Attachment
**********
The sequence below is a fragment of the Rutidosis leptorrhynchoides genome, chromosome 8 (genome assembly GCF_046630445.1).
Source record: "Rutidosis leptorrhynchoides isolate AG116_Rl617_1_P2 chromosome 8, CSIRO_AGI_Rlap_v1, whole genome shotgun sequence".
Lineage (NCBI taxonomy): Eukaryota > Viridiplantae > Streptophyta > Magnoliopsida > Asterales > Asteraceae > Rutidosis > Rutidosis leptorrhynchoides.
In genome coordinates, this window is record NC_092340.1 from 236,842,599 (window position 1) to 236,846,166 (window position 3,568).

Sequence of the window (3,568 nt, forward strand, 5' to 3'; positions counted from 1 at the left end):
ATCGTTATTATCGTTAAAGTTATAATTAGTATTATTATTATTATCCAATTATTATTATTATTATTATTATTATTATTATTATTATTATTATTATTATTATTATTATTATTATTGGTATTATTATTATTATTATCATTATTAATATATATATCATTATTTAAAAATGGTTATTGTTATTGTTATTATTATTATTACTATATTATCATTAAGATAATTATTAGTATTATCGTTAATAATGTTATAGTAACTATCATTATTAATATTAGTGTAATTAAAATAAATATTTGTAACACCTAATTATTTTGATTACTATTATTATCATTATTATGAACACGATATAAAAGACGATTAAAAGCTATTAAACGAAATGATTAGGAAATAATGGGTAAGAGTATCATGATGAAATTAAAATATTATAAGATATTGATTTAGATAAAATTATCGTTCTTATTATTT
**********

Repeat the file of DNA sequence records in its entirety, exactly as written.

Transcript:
The sequence below is a fragment of the Rutidosis leptorrhynchoides genome, chromosome 8 (genome assembly GCF_046630445.1).
Source record: "Rutidosis leptorrhynchoides isolate AG116_Rl617_1_P2 chromosome 8, CSIRO_AGI_Rlap_v1, whole genome shotgun sequence".
Lineage (NCBI taxonomy): Eukaryota > Viridiplantae > Streptophyta > Magnoliopsida > Asterales > Asteraceae > Rutidosis > Rutidosis leptorrhynchoides.
In genome coordinates, this window is record NC_092340.1 from 236,842,599 (window position 1) to 236,846,166 (window position 3,568).

Sequence of the window (3,568 nt, forward strand, 5' to 3'; positions counted from 1 at the left end):
ATCGTTATTATCGTTAAAGTTATAATTAGTATTATTATTATTATCCAATTATTATTATTATTATTATTATTATTATTATTATTATTATTATTATTATTATTATTATTATTATTGGTATTATTATTATTATTATCATTATTAATATATATATCATTATTTAAAAATGGTTATTGTTATTGTTATTATTATTATTACTATATTATCATTAAGATAATTATTAGTATTATCGTTAATAATGTTATAGTAACTATCATTATTAATATTAGTGTAATTAAAATAAATATTTGTAACACCTAATTATTTTGATTACTATTATTATCATTATTATGAACACGATATAAAAGACGATTAAAAGCTATTAAACGAAATGATTAGGAAATAATGGGTAAGAGTATCATGATGAAATTAAAATATTATAAGATATTGATTTAGATAAAATTATCGTTCTTATTATTT